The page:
Good news and bad news: Fischer Amber is one of the more common beers to come out of France and likely one you’ll find easily (if you find any French beers). However, it’s brewed by Brasserie Fischer which is also an enterprise of Heineken France, essentially one of the big macrobrewers of the country (they also produce Amstel Light).
Of course, “bad news” is relative; if you have a strong bias against macrobrewers, then this is probably a beer you would avoid. But, good news again, it’s not a bad beer at all.
Fischer Amber is a 6% alcohol beer brewed (according to BeerAdvocate) to the “Euro Dark Lager” style. That’s rather vague; in actuality, this “Bière d’Alsace” is less “dark” and more “amber” and strikes me as being more in line with a Vienna Lager style (think Dos Equis or Sam Adams Boston Lager). You can buy it online at Liquid Solutions.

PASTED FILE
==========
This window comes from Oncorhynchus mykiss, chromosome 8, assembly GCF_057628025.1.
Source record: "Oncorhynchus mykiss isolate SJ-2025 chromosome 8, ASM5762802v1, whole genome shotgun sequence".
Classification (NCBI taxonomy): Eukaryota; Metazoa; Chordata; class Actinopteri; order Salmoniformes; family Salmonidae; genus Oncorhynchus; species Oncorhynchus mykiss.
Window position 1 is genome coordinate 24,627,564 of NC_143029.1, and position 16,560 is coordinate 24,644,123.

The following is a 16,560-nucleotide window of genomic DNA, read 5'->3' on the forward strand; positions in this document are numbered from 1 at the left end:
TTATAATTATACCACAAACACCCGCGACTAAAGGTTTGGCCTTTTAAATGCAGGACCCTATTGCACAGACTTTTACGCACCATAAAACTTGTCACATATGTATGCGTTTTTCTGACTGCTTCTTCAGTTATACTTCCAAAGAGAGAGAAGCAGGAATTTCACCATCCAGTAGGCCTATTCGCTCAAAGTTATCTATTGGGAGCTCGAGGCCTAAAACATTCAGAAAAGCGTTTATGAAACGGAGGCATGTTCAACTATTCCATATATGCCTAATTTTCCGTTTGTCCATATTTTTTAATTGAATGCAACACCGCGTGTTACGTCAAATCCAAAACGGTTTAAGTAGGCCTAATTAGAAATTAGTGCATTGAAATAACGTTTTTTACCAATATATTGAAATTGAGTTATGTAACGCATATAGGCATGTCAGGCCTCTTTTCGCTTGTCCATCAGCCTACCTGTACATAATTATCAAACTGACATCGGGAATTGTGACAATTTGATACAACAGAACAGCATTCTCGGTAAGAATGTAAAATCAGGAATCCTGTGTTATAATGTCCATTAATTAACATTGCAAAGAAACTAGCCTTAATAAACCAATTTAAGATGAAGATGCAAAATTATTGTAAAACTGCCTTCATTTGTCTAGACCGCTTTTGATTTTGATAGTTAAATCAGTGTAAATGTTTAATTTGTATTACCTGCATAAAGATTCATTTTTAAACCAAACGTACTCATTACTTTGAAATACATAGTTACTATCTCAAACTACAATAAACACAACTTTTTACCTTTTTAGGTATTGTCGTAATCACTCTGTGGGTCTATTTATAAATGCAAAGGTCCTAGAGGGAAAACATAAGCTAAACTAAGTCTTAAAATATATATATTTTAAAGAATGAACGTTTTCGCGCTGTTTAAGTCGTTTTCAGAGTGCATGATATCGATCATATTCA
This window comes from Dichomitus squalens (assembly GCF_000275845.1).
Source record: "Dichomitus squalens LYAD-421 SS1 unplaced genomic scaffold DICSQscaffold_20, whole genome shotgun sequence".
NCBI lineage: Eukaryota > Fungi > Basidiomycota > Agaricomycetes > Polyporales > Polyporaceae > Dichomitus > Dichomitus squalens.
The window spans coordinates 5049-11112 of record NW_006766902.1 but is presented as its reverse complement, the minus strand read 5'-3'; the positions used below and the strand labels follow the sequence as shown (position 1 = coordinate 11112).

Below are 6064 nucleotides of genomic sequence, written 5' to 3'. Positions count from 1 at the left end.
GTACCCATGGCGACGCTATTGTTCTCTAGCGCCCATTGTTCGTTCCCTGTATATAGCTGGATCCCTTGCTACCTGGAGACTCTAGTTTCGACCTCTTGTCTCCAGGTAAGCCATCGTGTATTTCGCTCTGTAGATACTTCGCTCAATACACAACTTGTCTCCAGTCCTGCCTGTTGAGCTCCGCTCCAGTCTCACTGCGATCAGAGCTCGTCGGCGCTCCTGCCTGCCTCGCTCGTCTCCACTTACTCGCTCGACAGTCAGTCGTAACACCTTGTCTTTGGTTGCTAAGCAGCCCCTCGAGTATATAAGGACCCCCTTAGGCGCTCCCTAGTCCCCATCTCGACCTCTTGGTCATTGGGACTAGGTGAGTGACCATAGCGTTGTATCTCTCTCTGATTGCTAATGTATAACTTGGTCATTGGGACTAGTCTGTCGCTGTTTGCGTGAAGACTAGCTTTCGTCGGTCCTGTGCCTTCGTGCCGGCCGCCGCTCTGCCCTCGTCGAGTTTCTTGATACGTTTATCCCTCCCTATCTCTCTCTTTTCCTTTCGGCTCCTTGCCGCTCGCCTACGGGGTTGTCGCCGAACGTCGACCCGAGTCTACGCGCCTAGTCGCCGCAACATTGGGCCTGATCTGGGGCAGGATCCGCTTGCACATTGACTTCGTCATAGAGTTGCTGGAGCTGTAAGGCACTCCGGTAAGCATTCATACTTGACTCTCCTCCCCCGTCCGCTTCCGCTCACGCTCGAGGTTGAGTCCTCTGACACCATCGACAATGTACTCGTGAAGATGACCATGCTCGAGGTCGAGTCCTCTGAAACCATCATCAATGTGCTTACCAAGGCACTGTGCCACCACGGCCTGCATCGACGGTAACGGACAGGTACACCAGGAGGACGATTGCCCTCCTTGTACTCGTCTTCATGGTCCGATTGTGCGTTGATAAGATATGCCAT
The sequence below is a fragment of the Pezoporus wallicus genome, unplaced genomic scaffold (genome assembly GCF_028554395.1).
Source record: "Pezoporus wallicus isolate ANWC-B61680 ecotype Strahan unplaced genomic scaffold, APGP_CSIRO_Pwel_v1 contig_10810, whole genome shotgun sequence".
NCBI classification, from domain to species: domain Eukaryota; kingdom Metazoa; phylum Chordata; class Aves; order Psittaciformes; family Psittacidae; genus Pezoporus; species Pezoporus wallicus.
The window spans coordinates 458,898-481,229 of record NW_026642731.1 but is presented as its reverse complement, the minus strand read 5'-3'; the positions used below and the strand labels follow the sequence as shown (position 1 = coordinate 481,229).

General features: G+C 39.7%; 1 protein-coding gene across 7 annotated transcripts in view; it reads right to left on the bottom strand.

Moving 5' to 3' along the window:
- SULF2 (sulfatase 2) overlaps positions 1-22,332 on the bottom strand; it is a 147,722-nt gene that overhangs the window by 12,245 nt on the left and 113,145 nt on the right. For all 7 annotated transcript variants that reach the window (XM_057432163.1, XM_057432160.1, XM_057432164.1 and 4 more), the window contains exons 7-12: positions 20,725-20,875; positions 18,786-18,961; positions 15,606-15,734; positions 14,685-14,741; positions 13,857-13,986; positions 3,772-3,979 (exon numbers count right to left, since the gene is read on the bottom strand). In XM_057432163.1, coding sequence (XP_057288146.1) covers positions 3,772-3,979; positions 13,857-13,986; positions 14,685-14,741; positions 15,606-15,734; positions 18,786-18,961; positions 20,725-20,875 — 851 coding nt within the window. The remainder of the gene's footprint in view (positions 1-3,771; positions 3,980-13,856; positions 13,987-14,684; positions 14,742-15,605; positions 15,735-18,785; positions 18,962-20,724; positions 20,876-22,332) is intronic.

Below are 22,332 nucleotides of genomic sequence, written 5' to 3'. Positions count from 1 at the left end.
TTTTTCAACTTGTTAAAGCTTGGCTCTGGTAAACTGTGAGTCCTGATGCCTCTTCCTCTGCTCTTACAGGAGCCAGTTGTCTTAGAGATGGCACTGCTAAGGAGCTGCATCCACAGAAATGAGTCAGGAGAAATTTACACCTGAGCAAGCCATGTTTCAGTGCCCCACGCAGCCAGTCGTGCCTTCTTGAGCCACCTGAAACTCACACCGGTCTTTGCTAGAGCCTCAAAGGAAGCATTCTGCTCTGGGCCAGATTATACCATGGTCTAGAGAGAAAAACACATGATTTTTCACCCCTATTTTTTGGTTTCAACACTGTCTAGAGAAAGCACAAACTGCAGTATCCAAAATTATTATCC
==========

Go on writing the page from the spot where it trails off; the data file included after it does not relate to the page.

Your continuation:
Appearance: Clear and bright, nice copper color. Generous off-white head with lots of beading effervescence.
Smell: Bready/yeasty and a bit sweet, reminds me of raw bread dough. Light caramel, possibly a bit of butterscotch. I won’t swear there isn’t a touch of skunked (lightstruck) aromas either.
Taste: Clean and “beery”; like a Vienna lager, with light caramel and even lighter roasted malts. A touch steely (hops?). A touch grainy—not bad—kind of like the “grain” character you’d get from a loaf of whole wheat bread.
Mouthfeel: Lighter side of medium-bodied, a bit gassy, but finishes fairly clean—there’s something of a steely aftertaste but not overly detracting.
Overall: “Beer”—a clean lager with nice kilned-malt and archetypal “beer” notes.